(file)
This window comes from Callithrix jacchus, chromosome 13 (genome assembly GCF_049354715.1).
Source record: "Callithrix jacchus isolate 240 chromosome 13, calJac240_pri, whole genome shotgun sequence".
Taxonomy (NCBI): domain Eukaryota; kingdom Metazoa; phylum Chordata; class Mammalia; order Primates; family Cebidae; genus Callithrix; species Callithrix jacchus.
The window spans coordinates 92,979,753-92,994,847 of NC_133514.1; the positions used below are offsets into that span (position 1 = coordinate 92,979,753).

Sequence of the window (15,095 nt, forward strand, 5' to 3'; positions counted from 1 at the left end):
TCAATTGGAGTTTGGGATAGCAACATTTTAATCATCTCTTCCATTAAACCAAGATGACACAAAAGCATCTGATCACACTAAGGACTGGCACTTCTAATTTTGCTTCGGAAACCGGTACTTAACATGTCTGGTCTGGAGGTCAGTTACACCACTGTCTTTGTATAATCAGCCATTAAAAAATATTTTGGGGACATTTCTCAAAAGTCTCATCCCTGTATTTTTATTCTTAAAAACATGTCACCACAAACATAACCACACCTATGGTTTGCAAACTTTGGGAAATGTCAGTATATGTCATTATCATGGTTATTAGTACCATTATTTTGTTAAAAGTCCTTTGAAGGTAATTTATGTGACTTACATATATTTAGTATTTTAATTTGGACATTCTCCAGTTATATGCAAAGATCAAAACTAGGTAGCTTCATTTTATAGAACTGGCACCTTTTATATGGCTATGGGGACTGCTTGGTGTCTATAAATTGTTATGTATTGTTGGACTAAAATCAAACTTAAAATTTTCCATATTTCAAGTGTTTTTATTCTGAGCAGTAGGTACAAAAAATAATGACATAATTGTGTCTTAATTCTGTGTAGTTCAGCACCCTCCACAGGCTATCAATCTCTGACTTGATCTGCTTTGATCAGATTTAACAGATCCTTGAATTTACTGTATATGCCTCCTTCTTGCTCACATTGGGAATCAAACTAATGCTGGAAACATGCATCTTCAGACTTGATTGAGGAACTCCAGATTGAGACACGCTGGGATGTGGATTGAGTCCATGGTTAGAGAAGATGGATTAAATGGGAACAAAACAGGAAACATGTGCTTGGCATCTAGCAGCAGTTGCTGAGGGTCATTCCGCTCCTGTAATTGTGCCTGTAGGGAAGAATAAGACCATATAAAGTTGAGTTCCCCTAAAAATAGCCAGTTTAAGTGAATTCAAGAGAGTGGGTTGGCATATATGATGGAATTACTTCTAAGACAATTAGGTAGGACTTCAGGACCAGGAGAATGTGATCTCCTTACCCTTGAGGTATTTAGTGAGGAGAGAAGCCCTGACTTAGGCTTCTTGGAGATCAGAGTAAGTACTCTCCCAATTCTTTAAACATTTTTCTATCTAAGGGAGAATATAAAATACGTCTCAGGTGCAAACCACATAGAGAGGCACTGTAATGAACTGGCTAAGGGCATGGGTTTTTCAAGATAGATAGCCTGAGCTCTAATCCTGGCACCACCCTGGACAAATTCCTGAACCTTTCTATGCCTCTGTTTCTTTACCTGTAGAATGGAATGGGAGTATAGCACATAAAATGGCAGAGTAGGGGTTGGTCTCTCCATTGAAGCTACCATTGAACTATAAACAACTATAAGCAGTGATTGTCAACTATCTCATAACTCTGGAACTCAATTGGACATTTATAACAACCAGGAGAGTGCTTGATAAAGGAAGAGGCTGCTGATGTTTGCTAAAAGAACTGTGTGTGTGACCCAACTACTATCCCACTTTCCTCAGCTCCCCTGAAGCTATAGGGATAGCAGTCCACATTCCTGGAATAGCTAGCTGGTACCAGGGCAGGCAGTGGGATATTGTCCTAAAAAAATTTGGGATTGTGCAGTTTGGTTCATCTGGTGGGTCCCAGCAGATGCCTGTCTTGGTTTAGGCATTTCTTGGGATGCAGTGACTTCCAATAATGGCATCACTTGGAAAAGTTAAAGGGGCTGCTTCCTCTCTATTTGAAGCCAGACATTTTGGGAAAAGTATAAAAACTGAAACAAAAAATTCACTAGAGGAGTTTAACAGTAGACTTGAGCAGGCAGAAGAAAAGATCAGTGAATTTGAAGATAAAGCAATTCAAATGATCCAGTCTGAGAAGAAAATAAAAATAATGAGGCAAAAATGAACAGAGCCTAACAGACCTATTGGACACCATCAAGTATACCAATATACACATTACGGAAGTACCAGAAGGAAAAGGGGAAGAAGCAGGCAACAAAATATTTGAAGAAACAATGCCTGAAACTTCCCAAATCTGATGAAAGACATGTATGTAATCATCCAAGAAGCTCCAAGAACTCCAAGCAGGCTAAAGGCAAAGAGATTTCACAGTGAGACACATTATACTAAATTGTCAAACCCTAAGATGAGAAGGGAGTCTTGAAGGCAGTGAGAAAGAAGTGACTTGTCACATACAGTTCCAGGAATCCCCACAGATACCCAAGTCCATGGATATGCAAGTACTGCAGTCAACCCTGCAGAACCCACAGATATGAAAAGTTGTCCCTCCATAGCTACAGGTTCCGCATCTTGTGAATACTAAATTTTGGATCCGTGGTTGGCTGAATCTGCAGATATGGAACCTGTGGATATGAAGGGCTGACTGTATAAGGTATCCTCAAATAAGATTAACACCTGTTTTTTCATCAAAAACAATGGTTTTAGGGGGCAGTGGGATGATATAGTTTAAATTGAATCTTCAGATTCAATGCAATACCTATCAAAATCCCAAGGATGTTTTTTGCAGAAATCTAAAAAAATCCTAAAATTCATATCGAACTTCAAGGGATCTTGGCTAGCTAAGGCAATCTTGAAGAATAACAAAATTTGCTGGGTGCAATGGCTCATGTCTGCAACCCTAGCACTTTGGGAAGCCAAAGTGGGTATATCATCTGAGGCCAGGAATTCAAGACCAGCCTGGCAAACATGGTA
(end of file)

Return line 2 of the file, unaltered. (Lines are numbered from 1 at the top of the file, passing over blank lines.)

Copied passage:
Source record: "Callithrix jacchus isolate 240 chromosome 13, calJac240_pri, whole genome shotgun sequence".